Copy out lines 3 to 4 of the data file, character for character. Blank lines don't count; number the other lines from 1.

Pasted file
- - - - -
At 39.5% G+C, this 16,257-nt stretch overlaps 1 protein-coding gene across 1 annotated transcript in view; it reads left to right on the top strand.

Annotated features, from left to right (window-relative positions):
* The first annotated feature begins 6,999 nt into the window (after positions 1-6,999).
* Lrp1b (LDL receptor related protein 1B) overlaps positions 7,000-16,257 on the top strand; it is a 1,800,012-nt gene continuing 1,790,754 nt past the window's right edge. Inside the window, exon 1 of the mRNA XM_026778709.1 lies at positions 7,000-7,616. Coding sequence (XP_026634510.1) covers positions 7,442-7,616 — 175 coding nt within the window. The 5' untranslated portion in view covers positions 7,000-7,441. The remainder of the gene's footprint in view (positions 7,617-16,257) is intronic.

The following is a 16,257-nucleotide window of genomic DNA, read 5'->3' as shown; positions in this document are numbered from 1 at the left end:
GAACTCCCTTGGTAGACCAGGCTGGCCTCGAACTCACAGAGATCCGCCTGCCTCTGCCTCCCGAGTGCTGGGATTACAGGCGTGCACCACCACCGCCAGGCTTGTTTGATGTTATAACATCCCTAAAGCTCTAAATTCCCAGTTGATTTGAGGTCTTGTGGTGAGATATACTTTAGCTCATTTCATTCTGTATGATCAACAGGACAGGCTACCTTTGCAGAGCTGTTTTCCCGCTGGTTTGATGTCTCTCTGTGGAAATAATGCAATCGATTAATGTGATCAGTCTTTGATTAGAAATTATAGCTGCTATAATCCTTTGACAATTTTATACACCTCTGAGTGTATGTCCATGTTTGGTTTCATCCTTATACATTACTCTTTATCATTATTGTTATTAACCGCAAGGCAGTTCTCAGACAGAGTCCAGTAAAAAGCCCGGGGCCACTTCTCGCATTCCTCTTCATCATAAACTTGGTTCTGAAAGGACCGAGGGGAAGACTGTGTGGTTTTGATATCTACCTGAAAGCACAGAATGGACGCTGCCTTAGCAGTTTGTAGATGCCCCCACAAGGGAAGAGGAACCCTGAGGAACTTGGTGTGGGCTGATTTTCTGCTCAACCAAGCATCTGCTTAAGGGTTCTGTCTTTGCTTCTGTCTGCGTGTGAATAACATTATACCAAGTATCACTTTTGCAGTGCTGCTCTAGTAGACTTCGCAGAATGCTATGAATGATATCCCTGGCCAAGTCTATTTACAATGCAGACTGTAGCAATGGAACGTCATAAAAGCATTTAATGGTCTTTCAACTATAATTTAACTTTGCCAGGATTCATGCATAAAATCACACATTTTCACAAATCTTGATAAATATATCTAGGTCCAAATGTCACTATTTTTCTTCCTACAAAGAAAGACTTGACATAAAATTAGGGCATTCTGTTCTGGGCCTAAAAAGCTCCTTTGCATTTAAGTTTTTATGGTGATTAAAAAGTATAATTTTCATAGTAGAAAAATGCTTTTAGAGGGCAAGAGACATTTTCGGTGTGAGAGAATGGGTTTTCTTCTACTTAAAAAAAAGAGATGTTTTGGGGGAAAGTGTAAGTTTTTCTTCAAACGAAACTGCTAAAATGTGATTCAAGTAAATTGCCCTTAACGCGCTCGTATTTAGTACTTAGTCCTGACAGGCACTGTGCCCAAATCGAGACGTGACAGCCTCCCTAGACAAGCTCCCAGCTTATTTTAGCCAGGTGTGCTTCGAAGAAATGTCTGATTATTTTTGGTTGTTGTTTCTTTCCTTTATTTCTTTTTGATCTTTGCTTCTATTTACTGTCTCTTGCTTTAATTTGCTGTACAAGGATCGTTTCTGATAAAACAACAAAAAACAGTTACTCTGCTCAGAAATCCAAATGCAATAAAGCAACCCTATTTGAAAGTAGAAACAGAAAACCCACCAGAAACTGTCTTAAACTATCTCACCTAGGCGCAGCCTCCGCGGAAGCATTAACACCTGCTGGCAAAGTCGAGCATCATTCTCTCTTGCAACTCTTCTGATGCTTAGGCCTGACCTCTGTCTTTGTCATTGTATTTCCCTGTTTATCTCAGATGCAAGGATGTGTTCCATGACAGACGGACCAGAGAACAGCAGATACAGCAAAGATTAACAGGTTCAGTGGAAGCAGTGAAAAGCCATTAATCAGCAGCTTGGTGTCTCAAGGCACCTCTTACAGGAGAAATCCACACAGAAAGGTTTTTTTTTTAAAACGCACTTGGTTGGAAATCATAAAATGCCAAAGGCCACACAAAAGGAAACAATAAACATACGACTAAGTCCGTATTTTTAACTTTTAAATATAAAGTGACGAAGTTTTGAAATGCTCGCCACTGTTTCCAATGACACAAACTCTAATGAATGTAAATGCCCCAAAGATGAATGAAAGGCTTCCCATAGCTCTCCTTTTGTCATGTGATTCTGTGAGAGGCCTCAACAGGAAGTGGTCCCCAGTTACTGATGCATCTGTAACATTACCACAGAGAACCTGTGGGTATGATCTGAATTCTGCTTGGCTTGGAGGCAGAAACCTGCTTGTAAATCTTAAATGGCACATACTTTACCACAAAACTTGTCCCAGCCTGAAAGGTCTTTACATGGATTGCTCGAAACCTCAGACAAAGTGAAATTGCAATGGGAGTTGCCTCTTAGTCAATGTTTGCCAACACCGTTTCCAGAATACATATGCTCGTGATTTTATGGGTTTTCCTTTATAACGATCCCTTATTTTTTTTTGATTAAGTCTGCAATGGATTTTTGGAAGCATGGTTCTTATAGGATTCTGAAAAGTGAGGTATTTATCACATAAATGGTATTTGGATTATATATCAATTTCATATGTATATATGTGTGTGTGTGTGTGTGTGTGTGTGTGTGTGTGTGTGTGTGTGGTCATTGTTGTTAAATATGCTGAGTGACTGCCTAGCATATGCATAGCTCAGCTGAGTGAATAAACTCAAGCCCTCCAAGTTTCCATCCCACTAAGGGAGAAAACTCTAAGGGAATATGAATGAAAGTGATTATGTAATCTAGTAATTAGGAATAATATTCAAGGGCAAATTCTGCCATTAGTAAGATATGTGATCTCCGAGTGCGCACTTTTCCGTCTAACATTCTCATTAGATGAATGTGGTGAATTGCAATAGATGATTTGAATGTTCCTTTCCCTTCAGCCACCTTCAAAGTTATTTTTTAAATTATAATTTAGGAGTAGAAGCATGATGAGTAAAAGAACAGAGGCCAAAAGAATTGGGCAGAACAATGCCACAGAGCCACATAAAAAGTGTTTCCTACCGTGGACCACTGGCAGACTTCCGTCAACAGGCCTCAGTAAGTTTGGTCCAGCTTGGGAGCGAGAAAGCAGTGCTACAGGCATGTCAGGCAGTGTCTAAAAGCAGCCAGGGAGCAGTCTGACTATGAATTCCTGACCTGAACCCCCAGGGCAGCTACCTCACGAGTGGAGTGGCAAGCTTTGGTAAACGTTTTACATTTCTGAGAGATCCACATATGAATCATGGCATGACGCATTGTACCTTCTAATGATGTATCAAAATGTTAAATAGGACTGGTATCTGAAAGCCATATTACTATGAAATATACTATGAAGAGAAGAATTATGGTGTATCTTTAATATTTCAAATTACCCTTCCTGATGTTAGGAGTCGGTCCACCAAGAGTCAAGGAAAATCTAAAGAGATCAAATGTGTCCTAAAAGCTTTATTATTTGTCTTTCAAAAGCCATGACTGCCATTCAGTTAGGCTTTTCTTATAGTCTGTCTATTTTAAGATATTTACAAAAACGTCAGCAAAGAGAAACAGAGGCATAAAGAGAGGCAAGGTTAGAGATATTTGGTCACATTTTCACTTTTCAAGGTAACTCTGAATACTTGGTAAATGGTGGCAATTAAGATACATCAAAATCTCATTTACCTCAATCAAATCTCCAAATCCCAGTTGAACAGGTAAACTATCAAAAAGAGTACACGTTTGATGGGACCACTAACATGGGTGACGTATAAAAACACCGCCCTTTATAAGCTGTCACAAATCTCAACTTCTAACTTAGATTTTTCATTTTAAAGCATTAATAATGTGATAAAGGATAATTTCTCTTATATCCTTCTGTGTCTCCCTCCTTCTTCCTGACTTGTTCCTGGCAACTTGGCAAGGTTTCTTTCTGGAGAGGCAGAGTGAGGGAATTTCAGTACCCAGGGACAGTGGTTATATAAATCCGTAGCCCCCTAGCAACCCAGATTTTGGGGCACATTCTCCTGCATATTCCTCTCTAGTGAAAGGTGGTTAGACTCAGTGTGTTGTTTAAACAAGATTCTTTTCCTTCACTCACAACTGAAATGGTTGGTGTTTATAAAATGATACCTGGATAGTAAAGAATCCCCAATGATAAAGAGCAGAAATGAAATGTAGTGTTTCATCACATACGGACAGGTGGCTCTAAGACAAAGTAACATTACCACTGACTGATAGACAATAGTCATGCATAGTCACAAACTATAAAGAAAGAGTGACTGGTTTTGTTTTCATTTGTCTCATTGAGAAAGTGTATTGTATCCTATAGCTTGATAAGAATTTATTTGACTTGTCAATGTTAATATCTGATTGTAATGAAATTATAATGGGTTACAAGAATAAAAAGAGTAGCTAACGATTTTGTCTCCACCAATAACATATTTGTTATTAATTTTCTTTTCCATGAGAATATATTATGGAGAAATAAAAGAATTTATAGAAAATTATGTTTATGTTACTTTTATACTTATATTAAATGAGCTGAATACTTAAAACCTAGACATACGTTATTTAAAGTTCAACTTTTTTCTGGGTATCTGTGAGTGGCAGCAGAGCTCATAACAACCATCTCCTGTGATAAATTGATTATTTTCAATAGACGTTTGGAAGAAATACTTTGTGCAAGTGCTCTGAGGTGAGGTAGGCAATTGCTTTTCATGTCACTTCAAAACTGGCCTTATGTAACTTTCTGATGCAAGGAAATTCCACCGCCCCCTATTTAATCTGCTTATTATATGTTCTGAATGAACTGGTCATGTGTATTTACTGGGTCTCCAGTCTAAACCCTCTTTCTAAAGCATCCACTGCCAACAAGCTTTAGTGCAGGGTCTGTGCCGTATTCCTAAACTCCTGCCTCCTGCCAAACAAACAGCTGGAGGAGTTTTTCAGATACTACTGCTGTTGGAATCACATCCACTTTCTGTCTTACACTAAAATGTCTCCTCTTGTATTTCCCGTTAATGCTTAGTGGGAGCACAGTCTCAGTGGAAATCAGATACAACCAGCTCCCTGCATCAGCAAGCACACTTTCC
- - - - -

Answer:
* The first annotated feature begins 6,999 nt into the window (after positions 1-6,999).
* Lrp1b (LDL receptor related protein 1B) overlaps positions 7,000-16,257 on the top strand; it is a 1,800,012-nt gene continuing 1,790,754 nt past the window's right edge. Inside the window, exon 1 of the mRNA XM_026778709.1 lies at positions 7,000-7,616. Coding sequence (XP_026634510.1) covers positions 7,442-7,616 — 175 coding nt within the window. The 5' untranslated portion in view covers positions 7,000-7,441. The remainder of the gene's footprint in view (positions 7,617-16,257) is intronic.